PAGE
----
dc.description.abstractA robust metadata database called the Collaborative Chemistry Database Tool (CCDBT) for massive amounts of computational chemistry raw data has been designed and implemented. It performs data synchronization and simultaneously extracts the meta data. The indexed meta data can be used for data analysis and data mining. A novel tree growth - hybrid genetic algorithm (TG-HGA) was developed to search the global minimum of small clusters. In the TG algorithm, the clusters grow from a small seed to the size of interest stepwise. New atoms are added to the smaller cluster from the previous step, by analogy to new leaves grown by a tree. The initial structures for the search for the global minimum of TiO_2 nanoclusters were generated by TG-HGA, and new low energy structures that have not been previously reported were found. Low energy isomers of Agn, n = 2 - 99, were studied at different computational level depending on the size of Agn. The geometries of Agn, n = 2 - 8, were optimized using density functional theory (DFT), and the energies were calculated at the CCSD(T)/CBS level. The Agn, n = 9 - 20, were initially generated by the TG-HGA builder with an EAM potential, and optimized using the DFT method. The relative energies and normalized atomization energies for the optimized structures were calculated at the CCSD(T) level with a small basis set. For larger Agn, 20 < n < 100, the low energy structures were generated using TG-HGA with an EAM potential, and the energies were calculated at the DFT level with a small basis set. A range of DFT functionals were benchmarked with the normalized atomization energies at the CCSD(T) level for the small Agn clusters. PW91 and ω-B97XD provided best results for predicting the normalized atomization energies. The normalized atomization energies for Agn start to converge slowly to the bulk at n = 55. At n = 99, the normalized atomization energy is predicted to be ~50 kcal/mol. The low energy isomers of the Irn(CO)m complexes (n=1, 2, 3, 4, and 6) were investigated using electronic structure methods at the density functional theory and coupled cluster (CCSD(T) theory levels. Ir4(CO)12 is predicted to be the most favored complex for reactions of Irn(CO)m with CO at low temperature, and Ir6(CO)16 is predicted to be formed above room temperature. Smaller Irn(CO)m clusters will nucleate to form Ir4(CO)12 spontaneously. Low-lying structures of the small iridum clusters Irn (n = 2 - 8) were optimized using DFT methods. Ir2 and Ir3 were also optimized using the CASSCF method. MRCI-SD (for Ir2) energies and CCSD(T) (for Ir2 and Ir3) energies of the leading configurations from the CASSCF calculations were done to predict the low-lying states. The normalized atomization energies for Irn (n = 2 - 8) were calculated at the CCSD(T) level up to the complete basis set (CBS) limit in some cases using the B3LYP optimized geometries. Inclusion of the spin orbit corrections in the normalized atomization energies for Irn is critical and will decrease the normalized atomization energies by ~ 15 kcal/mol for n ≥ 4. Several molecular models were used to characterize various binding sites of the metal complexes in the zeolites. The calculated structures and energies indicate a metal-oxygen (M(I)-O) coordination number of two for most of the supported complexes but a value of three when the ligands include C2H5 or H. The results characterizing various isomers of supported metal complexes incorporating hydrocarbon ligands indicate that some carbene and carbyne ligands could form. A set of ligand bond dissociation energies is reported to explain reactivity trends. The Pd-L ligand bond dissociation energies (BDEs) of cis- and trans-[L-Pd(PH3)2Cl]+ were predicted using coupled cluster CCSD(T) theory and a variety of density functional theory (DFT) functionals at the B3LYP optimized geometries. For cis-[L-Pd (PH3)2Cl]+ complexes, the Pd-L bond energies are 28 kcal/mol for CO; ~40 kcal/mol for AH3 (A = N, P, As, and Sb), norbornene, and CH3CN; and ~53 kcal/mol for CH3NC, pyrazole, pyridine, and tetrahydrothiophene at the CCSD(T) level. The benchmarks show that the dispersion-corrected hybrid, generalized gradient approximation, DFT functional ω-B97X-D is the best functional to use for this system. Use of the ω-B97X-D/aD functional gives predicted BDEs within 1 kcal/mol of the CCSD(T)/aug-cc-pVTZ BDEs for cis-[L-Pd(PH3)2Cl]+ and 1.5 kcal/mol for trans-[L-Pd(PH3)2Cl]+ . Lanthanide metal atoms, produced by laser ablation, were condensed with CH3F in excess Ar at 8 K. New infrared absorption bands are assigned to the first insertion CH3LnF and oxidative addition methylene lanthanide hydride fluoride CH2LnHF products on the basis of 13C and deuterium substitution and density functional theory calculations of the vibrational frequencies. For Ln = Eu and Yb only CH3LnF is observed. CH3LnF in the Ln formal +2 state is predicted to be more stable than CH2LnHF with the Ln in the formal +3 oxidation state. CH3-LnF forms a single bond between Ln and C and is a substituted methane. The calculated potential energy surface for the CH3F + La → CH3-LaF/CH2-LaHF shows a number of intermediates and transition states on multiple paths. The reaction mechanism involves the potential formation of LaF and LaHF intermediates.en_US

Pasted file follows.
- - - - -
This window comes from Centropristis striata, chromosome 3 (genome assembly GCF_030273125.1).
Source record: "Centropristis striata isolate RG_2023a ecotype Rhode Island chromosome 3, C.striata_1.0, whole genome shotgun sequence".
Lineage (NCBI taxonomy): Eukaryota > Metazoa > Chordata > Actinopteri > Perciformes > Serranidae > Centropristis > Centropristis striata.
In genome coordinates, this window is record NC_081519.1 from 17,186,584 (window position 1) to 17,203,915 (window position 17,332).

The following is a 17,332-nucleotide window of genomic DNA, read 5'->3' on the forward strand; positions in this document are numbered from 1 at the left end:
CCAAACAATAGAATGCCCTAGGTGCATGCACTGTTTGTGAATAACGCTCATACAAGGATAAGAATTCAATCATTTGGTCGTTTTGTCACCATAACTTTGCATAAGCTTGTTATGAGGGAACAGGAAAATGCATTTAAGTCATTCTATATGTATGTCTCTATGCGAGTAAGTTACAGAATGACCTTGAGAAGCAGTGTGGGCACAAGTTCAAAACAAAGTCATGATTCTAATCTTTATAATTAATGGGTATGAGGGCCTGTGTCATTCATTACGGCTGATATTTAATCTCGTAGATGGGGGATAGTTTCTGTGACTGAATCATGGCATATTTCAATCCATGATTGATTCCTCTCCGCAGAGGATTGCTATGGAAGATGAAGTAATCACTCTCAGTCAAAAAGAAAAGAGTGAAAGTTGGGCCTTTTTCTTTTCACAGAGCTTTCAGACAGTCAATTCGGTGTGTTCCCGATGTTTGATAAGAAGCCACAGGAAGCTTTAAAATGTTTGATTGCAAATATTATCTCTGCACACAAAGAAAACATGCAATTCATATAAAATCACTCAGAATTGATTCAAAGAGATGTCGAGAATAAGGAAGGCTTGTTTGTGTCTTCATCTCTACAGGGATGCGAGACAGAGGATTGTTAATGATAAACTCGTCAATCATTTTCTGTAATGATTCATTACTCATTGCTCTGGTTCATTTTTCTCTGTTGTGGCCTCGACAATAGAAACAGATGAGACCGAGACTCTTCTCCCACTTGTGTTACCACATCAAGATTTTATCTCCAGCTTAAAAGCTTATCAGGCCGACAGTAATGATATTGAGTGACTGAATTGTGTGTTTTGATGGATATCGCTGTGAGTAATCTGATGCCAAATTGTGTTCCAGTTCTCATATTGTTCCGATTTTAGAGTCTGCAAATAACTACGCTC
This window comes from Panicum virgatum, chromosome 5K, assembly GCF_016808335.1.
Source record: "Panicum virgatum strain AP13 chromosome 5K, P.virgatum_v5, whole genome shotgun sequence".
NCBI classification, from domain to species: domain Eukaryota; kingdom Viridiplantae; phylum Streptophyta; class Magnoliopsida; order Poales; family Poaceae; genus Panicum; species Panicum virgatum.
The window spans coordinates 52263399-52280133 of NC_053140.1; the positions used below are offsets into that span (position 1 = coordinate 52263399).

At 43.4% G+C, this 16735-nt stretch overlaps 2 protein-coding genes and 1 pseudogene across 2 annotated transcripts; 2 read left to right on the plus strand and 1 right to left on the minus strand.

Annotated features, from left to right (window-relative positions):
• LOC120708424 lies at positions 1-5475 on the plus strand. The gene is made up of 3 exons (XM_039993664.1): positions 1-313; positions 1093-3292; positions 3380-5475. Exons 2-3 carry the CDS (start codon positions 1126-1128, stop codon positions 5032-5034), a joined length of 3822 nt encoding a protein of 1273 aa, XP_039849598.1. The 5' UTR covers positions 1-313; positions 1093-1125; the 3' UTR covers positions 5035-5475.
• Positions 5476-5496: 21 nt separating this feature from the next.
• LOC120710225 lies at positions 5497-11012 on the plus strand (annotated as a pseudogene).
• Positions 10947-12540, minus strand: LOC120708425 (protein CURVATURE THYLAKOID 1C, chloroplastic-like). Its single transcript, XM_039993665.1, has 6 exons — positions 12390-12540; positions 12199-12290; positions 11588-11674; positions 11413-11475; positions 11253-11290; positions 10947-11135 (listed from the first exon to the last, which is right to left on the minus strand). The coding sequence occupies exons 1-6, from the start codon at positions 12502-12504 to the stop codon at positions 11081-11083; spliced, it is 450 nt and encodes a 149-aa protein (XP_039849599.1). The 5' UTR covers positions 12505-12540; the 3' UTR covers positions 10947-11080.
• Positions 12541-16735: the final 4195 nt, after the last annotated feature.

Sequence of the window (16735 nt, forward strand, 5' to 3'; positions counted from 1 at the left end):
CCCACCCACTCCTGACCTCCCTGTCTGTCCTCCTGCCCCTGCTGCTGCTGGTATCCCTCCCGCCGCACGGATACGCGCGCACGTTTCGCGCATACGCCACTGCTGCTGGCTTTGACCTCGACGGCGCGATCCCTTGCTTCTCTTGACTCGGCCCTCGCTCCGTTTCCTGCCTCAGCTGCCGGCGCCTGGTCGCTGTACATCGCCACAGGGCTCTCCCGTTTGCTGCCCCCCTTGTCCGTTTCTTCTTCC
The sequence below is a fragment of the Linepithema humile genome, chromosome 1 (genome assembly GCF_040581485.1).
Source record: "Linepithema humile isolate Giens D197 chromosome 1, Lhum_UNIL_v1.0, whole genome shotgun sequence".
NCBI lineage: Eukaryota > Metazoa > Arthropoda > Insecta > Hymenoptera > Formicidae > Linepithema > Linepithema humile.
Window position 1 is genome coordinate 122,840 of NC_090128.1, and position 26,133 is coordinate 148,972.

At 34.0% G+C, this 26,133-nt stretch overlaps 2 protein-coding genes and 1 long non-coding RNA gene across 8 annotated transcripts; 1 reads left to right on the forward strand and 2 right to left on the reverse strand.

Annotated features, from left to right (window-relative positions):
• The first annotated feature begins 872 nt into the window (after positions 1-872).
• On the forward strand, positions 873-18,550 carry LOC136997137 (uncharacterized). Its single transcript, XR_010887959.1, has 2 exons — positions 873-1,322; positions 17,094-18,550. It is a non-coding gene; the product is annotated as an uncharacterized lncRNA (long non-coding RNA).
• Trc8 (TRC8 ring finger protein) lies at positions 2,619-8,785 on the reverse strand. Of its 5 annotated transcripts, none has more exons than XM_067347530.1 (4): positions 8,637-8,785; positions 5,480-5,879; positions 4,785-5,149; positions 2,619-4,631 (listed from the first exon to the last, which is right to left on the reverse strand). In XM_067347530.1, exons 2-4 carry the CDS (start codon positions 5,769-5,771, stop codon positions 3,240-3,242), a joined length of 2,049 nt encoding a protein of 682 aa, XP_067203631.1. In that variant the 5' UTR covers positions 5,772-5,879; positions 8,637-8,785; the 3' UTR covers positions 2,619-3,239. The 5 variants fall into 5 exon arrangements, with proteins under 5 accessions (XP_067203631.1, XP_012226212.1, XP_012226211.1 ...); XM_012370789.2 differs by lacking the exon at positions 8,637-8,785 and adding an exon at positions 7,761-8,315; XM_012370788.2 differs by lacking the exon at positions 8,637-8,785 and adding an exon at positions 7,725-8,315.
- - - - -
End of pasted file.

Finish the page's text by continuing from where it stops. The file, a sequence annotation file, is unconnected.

dc.format.extent465 p.
dc.publisherUniversity of Alabama Libraries
dc.relation.hasversionborn digital
dc.relation.ispartofThe University of Alabama Electronic Theses and Dissertations
dc.relation.ispartofThe University of Alabama Libraries Digital Collections
dc.rightsAll rights reserved by the author unless otherwise indicated.en_US
dc.titleDevelopment and applications in computational chemistry for inorganic catalysisen_US
dc.typetext of Alabama. Department of Chemistry University of Alabama